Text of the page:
European settlers have struggled to comprehend the ecology of fire in Australia and have made only halting progress toward the accommodation of fire in their environment. The extreme fire events in southern Australia since the beginning of the twenty-first century highlight the vulnerability of Australian society to catastrophic fire. There remains a heated debate about the cause of these extreme events, with a Royal Commission inquiring into the bushfires in Victoria on 7 February 2009, which saw the loss of 173 lives, 3,500 structures destroyed, and 450,000 ha burnt by over 400 individual fires. ..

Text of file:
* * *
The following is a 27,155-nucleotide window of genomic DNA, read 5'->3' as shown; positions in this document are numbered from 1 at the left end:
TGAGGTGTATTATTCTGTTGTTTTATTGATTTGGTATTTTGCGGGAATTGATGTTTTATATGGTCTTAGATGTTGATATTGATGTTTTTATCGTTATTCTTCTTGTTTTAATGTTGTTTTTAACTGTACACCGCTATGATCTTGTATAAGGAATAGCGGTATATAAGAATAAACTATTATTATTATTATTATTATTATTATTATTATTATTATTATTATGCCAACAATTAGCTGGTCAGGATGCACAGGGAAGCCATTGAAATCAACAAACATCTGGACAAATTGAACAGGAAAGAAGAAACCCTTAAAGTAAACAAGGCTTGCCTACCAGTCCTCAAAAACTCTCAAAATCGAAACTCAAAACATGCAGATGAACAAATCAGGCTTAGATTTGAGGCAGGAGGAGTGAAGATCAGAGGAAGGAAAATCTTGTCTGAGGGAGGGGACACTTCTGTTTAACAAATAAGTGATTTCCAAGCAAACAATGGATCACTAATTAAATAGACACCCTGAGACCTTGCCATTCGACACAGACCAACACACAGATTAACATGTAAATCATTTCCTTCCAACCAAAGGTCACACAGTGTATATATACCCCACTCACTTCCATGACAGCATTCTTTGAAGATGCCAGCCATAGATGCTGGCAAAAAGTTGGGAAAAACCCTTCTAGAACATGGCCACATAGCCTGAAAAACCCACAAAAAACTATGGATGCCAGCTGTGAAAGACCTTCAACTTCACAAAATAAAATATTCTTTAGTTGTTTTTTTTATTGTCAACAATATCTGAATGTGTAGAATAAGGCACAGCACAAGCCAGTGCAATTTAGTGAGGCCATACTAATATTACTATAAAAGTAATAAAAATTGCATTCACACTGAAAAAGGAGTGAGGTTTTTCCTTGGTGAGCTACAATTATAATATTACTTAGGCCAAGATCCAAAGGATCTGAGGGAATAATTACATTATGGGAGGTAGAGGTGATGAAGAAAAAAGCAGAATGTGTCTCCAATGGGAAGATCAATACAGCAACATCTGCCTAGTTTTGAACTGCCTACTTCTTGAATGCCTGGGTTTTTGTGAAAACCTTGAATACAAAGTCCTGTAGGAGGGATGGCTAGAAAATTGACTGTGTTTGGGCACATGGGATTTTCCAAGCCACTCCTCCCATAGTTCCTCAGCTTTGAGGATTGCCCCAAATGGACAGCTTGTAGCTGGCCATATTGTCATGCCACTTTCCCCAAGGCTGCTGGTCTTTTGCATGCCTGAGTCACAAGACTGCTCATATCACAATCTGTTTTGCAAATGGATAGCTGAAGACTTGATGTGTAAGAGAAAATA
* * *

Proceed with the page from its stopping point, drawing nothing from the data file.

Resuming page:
[R]esearch in northern Australia has revealed an underlying logic to Aboriginal landscape burning (Lewis 1982, Head and Fullagar 1997, Russell-Smith et al. 1997, Bowman and Prior 2004, Vigilante and Bowman 2004, Murphy and Bowman 2007), although appreciation of the full complexity remains beyond our grasp.

Burning at the Edge: Integrating Biophysical and Eco-Cultural Fire Processes in Canada’s Parks and Protected Areas [here] by Clifford A. White, Daniel D.B. Perrakis, Victor G. Kafka, and Timothy Ennis